Generally, ESMA may only exercise its product intervention powers if these are required in order to address a significant investor protection concern or to address a threat to the orderly functioning and integrity of financial markets or commodity markets or the stability of the financial system in the EU. Also, existing regulatory requirements must not sufficiently address the threat. When ESMA intends to impose bans or restrictions on financial products or services, it has to consider a broad range of criteria that are set out in article 19 of Commission Delegated Regulation (EU) 2017/565. These criteria include, for example, the complexity of the financial product or service, the size or the notional of the financial instruments, the degree of innovation and the leverage incorporated in the product.


ESMA used its product intervention power for the first time in May 2018, when it decided to impose a prohibition on the marketing, distribution and sale of binary options to retail investors, beginning July 2, 2018. On the same day, ESMA also decided to impose restrictions on the marketing, distribution and sale of CFDs to retail investors, starting on August 1, 2018. These restrictions include, inter alia, initial margin protection (by limiting the permitted leverage of the CFD) and margin close-out protection (by requiring CFD providers to close-out a client's open CFD at 50 percent of the initial margin required to open the position) and negative balance protection (by imposing a limit of zero on a retail client's aggregate liability for all CFDs held by a retail client with a specific CFD provider). On September 21, 2018, ESMA decided to renew the aforementioned prohibitions and restrictions for binary options and CFDs.


Even prior to the application date of MiFID II and MiFIR, EU member states could invest their national competent authorities with product intervention powers. For example, Germany introduced these product intervention powers in July 2015. In May 2017, the German Federal Financial Supervisory Authority (Bundesanstalt für Finanzdienstleistungsaufsicht, "BaFin") had already banned the marketing, distribution and sale of CFDs that provide for additional payment obligations to retail investors. Earlier, it had announced in March 2016 that it was considering prohibiting the marketing, distribution and sale of credit-linked notes ("CLNs") to retail investors. The BaFin finally refrained from imposing the ban after industry associations presented a self-commitment, which is aimed at protecting retail investors in CLNs. Pursuant to this self-commitment, issuers of CLNs shall, for example, issue only CLNs with a simple structure. This means that retail CLNs should only have a single reference entity. CLNs with multiple reference entities are only allowed if this results in risk diversification. In addition, retail CLNs must have a fixed or step-up coupon and a minimum denomination of EUR 10,000. The reference entities must have an investment grade rating and their shares or bonds shall be listed on an organized market, which means that the reference entity is subject to extensive statutory disclosure requirements. This example shows that product intervention powers may have a significant impact on the market, even if they are finally not exercised, as issuers have incentives to discuss with regulators and, if necessary, change the structure of their products.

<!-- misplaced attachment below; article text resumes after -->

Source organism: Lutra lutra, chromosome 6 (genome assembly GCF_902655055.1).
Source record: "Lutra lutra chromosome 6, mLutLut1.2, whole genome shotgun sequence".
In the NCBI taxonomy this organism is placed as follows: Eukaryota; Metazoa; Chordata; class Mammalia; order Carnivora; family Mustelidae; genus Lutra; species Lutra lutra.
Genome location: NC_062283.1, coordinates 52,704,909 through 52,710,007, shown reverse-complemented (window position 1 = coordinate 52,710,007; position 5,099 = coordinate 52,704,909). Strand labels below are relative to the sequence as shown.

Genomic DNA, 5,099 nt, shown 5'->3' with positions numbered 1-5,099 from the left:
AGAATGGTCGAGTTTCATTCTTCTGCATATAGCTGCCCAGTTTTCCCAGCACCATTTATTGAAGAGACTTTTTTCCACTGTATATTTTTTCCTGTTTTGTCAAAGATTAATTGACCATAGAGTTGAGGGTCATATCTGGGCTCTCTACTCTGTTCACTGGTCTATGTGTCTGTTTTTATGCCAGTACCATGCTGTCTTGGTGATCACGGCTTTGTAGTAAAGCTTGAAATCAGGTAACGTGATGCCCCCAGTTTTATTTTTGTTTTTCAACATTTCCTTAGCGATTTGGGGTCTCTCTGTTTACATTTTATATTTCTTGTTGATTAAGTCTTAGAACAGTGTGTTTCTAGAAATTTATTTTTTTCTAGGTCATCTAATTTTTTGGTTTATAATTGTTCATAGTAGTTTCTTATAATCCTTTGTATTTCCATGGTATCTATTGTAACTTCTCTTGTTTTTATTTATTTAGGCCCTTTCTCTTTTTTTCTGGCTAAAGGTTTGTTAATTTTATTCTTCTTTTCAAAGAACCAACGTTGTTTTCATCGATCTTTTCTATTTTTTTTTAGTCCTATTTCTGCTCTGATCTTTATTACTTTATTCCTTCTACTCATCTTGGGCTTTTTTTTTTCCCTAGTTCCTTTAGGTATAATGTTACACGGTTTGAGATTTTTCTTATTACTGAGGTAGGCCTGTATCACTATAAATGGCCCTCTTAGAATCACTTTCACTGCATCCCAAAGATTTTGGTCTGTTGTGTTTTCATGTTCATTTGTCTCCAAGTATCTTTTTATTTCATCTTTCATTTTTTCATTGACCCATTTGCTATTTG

Originally published in REVERSEinquiries: Volume 1, Issue 7.

Originally published October 23, 2018